The widespread, highly skilled English language proficiency and relatively low wages have made Filipino workers the first choice for teleworkers in blockchain projects worldwide. But does the industry that exploits these workers help or did remote working during the pandemic contribute to the growth and development of the country?
If you’ve ever contacted customer service to share cryptographic data, chances are you’ve contacted a Filipino employee. They are highly valued by cryptocurrency projects for their good English skills, friendly and polite attitude – and, let’s face it, their meager salaries.
Many project managers therefore wonder if they should pay Filipino workers relatively low salaries to save on overhead costs. Is it fair that a blockchain developer in the Philippines gets $10,000 for similar work while an Australian blockchain developer makes $70,000?
It is a difficult moral issue and there is no easy answer, but many Filipinos believe that both parties benefit. Mike Mislos, founder of local news site Bitpinas crypto, says the people he knows appreciate the opportunity because international companies pay much higher salaries than most Filipinos would otherwise earn.
If someone gets $1,000 a month for development, that’s less than a junior developer earns in the U.S., but it’s still much more than the average base salary here, he says.
An entire industry, called business process outsourcing, has emerged to take advantage of the Philippines’ almost unique combination of labor availability and cost, command of English and cultural affinity. With annual sales of $25 billion and 1.2 million employees, it is the second largest contributor to the country’s economy.
A special confluence of historical circumstances has led to this moment. The people of the United States, a former colony, are eternally grateful to General MacArthur for fulfilling his promise to free them from Japanese occupation during World War II. To this day, Filipinos are more pro-American than Americans themselves. Daily life is a mixture of eastern and western culture and almost everyone speaks English, except in the small rural villages.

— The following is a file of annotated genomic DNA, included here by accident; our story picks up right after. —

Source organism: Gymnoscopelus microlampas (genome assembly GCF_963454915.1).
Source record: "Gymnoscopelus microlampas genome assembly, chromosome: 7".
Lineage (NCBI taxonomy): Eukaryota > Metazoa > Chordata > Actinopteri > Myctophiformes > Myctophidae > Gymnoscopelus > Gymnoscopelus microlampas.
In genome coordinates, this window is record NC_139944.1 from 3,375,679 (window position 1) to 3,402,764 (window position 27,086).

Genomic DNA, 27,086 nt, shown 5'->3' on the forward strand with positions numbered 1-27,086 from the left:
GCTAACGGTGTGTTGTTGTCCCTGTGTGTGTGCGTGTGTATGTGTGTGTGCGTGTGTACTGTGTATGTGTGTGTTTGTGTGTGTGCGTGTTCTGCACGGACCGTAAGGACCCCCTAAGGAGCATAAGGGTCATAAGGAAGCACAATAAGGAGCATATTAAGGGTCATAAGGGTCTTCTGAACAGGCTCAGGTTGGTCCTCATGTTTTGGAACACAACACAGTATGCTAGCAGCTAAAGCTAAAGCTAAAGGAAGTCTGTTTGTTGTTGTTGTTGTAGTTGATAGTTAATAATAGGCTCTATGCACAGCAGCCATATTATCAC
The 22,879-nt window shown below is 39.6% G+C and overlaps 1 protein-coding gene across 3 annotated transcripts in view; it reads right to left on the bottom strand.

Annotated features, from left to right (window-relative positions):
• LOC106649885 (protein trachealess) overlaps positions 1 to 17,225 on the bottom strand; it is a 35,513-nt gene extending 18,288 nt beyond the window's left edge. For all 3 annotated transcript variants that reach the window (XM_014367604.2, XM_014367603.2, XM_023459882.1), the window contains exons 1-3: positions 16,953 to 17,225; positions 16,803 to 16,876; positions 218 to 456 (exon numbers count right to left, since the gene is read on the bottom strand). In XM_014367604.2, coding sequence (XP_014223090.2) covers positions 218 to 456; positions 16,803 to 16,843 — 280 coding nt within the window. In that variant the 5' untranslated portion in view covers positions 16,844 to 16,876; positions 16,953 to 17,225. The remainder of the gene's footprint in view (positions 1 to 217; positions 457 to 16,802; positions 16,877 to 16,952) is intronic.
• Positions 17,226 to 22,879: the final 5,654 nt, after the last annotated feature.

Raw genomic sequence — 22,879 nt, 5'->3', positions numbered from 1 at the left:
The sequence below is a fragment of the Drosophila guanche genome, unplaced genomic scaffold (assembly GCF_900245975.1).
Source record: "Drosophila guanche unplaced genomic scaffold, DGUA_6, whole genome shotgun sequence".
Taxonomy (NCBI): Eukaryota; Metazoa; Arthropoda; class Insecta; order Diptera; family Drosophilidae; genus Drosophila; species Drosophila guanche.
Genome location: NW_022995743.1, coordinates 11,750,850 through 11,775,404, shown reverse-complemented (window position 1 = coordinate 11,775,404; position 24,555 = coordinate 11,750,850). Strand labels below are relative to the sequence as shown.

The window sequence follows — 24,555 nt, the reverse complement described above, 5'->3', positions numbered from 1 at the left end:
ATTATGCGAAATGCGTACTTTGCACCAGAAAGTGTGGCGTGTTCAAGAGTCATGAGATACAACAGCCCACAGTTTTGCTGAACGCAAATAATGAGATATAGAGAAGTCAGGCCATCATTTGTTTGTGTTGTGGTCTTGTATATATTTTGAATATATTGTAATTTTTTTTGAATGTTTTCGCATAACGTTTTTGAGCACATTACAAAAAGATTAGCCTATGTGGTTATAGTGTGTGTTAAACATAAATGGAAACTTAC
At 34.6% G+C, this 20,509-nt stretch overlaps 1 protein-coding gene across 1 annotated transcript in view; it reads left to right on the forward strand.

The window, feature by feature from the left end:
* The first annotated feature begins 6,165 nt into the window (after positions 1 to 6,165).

The BPO industry began to flourish in the 1990s, when foreign companies began to open call centers. It now includes eight sub-sectors, including back-office, software development, game development and technical design. With decentralized blockchain projects, agencies like Cloudstaff handle on-site staffing, payments, and local paperwork, so projects only require you to worry about the actual work.
Leah Callon-Butler was previously the marketing manager for the Crypto International Project, and has been living in Clark (a few hours from Manila) since August 2018, when she flew out to spend a month working with six Filipino members of the project team.
We never met her, she says. The Filipino girls were working on basic coding, but they really wanted to cut their teeth on a lockdown. She adds: We just wanted to spend time with them and help guide, educate and train them. And we fell in love with the place.
Callon-Butler acknowledges that the project’s decision to hire developers through CloudStaff had to do with cost. In early 2018, the cryptowinter completely toppled the project’s ICO. We couldn’t afford to have a six-person team in Australia or Europe, but we could in the Philippines, she says.
This is what worried me: Is it exploitation? But when you come here, you realize that the people who work at CloudStaff, for example, represent a growing middle class that has a whole new level of spending power that didn’t exist before. She adds:
If you understand the difference in purchasing power, it’s called: Yes, they earn much, much less than the Australian salary. But it’s also much, much cheaper to live here.
For example, a cheap lunch at a restaurant or even a McMeal at McDonalds costs about $3, and a one-bedroom apartment can be rented for less than $200 a month.
She explained that a senior Filipino developer at Intimate.io had enough money from his salary to buy two new cars in one year – one for himself and one for his parents: